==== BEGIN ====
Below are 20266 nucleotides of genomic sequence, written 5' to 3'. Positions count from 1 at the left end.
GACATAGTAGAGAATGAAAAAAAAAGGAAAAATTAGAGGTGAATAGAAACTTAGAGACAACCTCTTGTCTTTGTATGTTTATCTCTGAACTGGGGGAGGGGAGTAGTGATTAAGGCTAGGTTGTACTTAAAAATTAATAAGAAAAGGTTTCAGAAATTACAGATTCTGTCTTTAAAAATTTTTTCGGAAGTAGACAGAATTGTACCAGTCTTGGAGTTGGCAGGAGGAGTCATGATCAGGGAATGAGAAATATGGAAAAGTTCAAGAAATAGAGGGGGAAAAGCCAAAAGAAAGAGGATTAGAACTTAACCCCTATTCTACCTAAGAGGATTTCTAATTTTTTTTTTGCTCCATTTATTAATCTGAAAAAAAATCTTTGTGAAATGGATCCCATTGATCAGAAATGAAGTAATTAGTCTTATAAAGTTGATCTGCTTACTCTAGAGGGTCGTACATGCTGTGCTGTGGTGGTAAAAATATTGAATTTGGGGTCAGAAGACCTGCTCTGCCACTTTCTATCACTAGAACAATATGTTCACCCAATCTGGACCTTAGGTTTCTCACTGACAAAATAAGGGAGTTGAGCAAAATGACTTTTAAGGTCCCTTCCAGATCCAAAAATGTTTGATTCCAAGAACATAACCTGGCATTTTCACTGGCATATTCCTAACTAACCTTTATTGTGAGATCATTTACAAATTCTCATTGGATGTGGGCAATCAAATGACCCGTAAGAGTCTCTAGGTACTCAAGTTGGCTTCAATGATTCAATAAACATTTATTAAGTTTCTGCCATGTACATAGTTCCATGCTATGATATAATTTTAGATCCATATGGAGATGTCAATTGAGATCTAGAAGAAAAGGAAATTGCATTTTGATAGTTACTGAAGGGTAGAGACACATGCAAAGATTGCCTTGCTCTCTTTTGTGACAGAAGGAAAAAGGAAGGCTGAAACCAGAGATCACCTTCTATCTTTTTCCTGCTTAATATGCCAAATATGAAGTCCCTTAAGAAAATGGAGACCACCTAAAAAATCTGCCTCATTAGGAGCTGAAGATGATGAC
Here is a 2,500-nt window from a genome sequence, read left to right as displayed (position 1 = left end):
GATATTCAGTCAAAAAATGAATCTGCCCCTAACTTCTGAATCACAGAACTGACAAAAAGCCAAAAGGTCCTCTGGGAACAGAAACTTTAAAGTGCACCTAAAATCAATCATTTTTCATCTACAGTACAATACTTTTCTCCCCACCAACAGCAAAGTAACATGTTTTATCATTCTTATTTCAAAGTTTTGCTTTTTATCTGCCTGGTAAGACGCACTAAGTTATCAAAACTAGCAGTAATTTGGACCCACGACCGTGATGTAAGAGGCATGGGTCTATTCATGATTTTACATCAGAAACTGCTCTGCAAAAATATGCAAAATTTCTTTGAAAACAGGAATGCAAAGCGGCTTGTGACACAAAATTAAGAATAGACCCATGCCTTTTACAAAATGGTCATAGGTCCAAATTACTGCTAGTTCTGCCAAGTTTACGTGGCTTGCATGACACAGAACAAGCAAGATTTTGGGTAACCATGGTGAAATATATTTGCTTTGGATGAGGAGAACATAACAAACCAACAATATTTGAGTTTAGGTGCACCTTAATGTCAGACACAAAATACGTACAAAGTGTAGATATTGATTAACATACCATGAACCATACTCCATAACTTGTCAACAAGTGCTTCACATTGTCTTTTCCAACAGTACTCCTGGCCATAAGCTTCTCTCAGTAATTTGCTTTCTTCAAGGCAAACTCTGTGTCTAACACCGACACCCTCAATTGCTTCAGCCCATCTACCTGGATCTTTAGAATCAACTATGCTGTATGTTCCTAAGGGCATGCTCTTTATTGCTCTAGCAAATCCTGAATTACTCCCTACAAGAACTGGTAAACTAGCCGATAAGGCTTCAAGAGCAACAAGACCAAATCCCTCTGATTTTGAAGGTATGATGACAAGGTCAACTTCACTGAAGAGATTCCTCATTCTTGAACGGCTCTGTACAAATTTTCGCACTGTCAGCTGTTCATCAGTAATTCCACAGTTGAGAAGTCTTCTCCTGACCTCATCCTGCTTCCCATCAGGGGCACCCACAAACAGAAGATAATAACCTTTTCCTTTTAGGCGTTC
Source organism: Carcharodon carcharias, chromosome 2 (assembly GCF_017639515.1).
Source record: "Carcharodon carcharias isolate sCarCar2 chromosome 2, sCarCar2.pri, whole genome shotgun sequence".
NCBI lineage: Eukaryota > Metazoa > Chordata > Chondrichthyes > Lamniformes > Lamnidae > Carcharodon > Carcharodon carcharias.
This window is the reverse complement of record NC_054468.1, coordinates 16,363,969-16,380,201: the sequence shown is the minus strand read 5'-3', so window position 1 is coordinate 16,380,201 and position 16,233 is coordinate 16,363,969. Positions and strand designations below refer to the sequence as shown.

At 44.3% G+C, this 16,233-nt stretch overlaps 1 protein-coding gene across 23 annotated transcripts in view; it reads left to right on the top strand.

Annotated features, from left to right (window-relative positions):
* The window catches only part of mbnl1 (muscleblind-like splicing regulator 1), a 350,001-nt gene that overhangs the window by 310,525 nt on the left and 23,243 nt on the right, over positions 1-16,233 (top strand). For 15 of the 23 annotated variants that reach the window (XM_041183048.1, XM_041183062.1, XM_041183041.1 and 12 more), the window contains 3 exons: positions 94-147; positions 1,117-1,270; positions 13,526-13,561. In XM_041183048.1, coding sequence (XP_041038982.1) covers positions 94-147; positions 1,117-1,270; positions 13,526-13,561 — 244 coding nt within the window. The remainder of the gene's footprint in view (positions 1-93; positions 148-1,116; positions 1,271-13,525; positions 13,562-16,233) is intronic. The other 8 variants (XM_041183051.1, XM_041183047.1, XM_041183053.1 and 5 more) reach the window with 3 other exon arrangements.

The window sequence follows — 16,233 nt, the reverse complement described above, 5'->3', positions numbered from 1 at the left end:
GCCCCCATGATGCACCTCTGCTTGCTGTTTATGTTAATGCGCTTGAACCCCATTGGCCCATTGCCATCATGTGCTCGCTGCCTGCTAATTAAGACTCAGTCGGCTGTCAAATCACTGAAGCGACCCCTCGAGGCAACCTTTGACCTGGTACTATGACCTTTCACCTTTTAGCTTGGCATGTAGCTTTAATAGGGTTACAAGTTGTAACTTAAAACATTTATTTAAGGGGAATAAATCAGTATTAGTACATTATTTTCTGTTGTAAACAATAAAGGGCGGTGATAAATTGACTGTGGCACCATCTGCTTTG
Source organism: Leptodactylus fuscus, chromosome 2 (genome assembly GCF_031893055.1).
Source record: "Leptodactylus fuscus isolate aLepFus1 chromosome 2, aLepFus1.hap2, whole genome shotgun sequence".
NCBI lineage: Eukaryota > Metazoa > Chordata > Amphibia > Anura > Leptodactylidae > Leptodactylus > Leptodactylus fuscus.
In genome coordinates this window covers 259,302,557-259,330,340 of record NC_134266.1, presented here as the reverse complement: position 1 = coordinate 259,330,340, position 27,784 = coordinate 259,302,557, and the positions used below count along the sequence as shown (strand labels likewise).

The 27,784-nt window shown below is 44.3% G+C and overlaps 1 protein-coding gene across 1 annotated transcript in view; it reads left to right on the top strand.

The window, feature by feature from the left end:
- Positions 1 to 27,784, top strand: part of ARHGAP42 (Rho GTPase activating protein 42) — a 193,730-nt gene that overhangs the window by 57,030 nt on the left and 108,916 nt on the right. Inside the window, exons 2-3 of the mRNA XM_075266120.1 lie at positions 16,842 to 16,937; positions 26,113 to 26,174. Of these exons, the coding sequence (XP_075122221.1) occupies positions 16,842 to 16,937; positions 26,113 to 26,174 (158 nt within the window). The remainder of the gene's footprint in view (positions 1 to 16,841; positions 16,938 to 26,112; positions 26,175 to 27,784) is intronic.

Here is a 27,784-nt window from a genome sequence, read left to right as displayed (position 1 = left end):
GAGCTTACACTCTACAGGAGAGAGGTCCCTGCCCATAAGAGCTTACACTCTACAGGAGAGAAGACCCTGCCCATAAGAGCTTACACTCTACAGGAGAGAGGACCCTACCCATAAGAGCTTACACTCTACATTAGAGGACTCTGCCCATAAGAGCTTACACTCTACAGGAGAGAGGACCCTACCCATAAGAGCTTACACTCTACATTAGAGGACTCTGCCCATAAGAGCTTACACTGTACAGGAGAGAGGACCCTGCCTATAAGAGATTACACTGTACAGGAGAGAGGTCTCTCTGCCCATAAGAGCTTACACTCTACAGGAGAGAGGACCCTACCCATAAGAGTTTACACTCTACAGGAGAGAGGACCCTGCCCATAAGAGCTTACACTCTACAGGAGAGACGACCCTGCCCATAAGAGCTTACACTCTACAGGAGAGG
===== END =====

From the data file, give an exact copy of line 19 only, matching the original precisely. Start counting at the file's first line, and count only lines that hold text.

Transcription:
The window, feature by feature from the left end: